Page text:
Don’t skimp on the Media

Categories: Media 3 Comments

4k-media-title

SDXC cards are at a price that you would be a fool not to buy them over SDHC cards. A 64G SDXC card is now £26 and that’s a UHS Speed Class 3 card fast enough to record 4K.

SDHC-exposed-v2

It’s important to remember how flimsy a normal SD card actually is and it does not take much to unhinge the memory from the board. Everything is spot welded and there are over 40 miniature welds per wafer underneath the two memory boards, the act of dropping the card on a hard floor is enough to cause irreversible damage.

UHS

One of my regulars, Charles, has given me a more precise update on cards and their speeds, over to you Charles…

“Both the C class and the U class are minimum sustained write speeds which is the important one for video as this must be higher than the video stream rate to stop drop outs.

The C class is the traditional SD card databus and the U class is the newer UHS databus.

If you put a UHS capable SD card in a non UHS capable device it will fallback to the traditional databus. UHS cards can be marked with a C class as well for this reason as your Panasonic is, but it’s not essential as it’s an unusual situtation.

UHS itself has two versions markeds as an I or II after the SD logo. The later II variant has additional pins to make the bus wider but will work as a I if the devuce does not use them. Currently the U class is the same in both but in future it’s likely that II cards will support higher U classes that I cards cannot.

It is unfortunate that there are no standards around marking cards with maximum burst speeds as read is often much faster than write. The Panasonic card is being very clear, the SanDisk isn’t leading me to suspect that is actually a read speed.

Nevertheless on markings those are equivalent cards and the SanDisk likely the faster one and is certainly using the later UHS spec.

There are still very sensible reasons to stick with the cards that are marked in the manual as compatible, especially with early firmware in new devices and especially for paying jobs, but those tend to be due to unexpected interactions between card and device chipsets that often only surface in the field. After all the price difference is likely negligable compared to other costs unlike SD vs SxS.

Long term I strongly suspect a device like the GH4 will get a lot of testing by enthusiasts who will build up references of which other cards work well as in my experience manufacturers rarely update compatibility lists once the device is in market with stable firmware.

More detail on the speed standards at the SD Association, something everyone relying on SD cards for work should read https://www.sdcard.org/developers/overview/speed_class/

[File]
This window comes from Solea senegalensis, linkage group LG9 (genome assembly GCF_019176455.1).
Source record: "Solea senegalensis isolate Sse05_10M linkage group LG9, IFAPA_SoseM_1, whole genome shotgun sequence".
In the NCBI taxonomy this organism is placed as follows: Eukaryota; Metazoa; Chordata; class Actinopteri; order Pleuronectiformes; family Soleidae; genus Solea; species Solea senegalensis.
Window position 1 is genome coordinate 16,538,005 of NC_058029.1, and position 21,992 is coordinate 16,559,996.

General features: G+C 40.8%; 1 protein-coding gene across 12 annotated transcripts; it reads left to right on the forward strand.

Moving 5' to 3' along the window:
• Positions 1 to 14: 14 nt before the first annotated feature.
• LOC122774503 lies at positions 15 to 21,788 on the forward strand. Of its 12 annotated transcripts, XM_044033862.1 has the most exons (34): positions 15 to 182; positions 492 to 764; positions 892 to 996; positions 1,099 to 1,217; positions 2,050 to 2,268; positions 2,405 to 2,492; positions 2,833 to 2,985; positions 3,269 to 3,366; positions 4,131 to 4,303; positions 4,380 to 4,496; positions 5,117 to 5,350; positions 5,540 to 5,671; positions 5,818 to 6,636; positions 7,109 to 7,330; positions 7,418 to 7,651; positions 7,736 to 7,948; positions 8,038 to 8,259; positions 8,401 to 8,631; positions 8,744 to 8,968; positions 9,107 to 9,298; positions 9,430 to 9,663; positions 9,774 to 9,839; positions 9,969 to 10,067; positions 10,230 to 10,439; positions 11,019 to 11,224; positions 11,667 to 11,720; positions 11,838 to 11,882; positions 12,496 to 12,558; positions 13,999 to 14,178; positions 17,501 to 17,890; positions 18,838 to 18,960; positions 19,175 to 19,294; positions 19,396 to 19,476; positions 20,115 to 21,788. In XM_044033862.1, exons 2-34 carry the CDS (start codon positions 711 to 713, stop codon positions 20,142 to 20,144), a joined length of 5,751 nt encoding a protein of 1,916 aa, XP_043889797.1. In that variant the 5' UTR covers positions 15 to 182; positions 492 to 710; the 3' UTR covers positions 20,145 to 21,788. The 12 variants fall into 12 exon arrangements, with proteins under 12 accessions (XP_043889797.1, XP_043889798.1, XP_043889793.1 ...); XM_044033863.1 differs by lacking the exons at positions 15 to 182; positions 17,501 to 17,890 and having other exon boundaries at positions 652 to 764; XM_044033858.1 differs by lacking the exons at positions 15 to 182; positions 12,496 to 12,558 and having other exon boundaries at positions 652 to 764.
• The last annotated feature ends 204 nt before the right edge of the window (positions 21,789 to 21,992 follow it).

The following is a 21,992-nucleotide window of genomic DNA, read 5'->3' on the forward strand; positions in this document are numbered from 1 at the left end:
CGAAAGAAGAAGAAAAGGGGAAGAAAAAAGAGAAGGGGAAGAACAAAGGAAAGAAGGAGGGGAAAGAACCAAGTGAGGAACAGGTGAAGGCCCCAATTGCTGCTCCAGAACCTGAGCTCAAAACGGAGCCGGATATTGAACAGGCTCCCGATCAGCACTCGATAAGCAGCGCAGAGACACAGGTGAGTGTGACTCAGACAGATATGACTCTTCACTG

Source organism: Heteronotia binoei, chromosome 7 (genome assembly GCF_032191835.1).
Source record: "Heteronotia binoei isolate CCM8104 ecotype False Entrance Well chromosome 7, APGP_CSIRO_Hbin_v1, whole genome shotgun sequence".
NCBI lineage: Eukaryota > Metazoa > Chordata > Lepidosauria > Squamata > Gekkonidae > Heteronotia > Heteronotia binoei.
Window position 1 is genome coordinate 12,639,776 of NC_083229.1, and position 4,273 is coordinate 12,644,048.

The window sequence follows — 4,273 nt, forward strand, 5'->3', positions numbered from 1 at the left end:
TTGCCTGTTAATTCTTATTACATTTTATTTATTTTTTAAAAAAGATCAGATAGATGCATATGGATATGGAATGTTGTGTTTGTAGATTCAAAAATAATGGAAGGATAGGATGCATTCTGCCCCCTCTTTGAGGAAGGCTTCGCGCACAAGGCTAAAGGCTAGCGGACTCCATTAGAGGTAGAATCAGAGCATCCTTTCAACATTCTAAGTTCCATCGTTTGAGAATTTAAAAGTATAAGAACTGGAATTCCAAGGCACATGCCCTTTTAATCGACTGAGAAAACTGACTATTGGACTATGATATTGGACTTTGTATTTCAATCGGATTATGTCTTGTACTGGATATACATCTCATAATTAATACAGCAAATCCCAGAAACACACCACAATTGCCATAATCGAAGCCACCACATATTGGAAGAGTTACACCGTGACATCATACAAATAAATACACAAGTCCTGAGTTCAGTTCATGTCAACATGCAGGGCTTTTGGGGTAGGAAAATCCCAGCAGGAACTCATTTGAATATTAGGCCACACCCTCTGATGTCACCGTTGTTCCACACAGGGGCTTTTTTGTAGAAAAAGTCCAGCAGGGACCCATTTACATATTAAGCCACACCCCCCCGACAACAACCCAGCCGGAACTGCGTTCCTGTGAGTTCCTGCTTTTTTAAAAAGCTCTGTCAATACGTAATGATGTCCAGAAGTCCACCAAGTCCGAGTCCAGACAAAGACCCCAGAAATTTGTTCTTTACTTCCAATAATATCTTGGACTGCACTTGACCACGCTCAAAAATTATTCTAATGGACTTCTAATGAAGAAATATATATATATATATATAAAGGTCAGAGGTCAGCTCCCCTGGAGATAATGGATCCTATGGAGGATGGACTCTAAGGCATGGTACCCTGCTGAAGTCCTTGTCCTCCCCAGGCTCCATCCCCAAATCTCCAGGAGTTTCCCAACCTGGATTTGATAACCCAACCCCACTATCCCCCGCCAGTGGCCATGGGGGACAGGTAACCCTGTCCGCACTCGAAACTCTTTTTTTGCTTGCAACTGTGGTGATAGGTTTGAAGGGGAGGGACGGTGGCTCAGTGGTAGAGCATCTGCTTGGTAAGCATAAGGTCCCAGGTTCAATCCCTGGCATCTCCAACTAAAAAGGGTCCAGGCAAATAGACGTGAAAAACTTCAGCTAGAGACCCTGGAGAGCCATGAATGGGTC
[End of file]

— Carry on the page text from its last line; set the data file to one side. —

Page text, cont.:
As an aside certainly for HD work I think SD cards are now cheap enough to treat them like tape used to be ie used once and then archived with the cost factored into the job. A fire safe of ‘originals’ at a different location to your mainline storage certainly makes sense.”

This is fine for testing the water or personal use but if you are a professional working with a paying customer don’t skimp on your media to save a few bucks.

If Panasonic tell you that you need UHS Speed Class 3 cards then thats what you use for 4K its that simple, anyone filming otherwise is a fool and remember it will come back to bite you when you least expect it if you don’t follow the simple rules.

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3 comments on this post

  1. Jeff Garmen says:

    This article is very helpful in explaining the nomenclature currently applied to SD cards.

    And from an application perspective, I certainly agree that as the GH4 hits the streets, that we will see numerous reports from users as to the various results achieved from the different SD cards available. But I needed to know where to start and this article helps with that.

    One card I am particularly interested in, and that still confuses me, is the SanDisk Extreme Pro SDXC UHS I Class 10 at 95MB/s. The published speed certainly exceeds 30MB/s required for a U3 rating, but this card is actually rated at only U1. I have already read a user report that this card has no problem with 4K on the GH4, but the rating numbers don’t square.

    I normally use SanDisk, but for my initial GH4 4K trials, I picked up several Transcend UHS I U3 cards, ironically, with a lower data write speed than the SanDisk card above which isn’t labeled to meet the U3 spec.

    Time will tell.

  2. Dave says:

    Curious if anyone knows how the simultaneous photo mode impacts the data rate, bandwidth and fragmentation of the 4K stream on the GH4. Also does anyone know why there was a limit on the GH3 for still images (I think it was 30) while taking video? I have also experienced a delay on my GH3 as it continues to write a file after I stop recording and sometimes cannot shut the cam off. Was using the 64GB SanDisk Extreme Pro 95MB/s cards. kicking off GH4 with SanDisk U3.

    • Bertie says:

      The OPENSTEP PreipctBujldor.aep didn’t do parallel builds, but it also didn’t run on multi-CPU hardware. The Mac OS X 10.0 Project Builder.app (note the space, it’s also sometimes referred to as “Project Builder X” since it was a from-scratch rewrite for Mac OS X) is what used jam, and it could do parallel builds.

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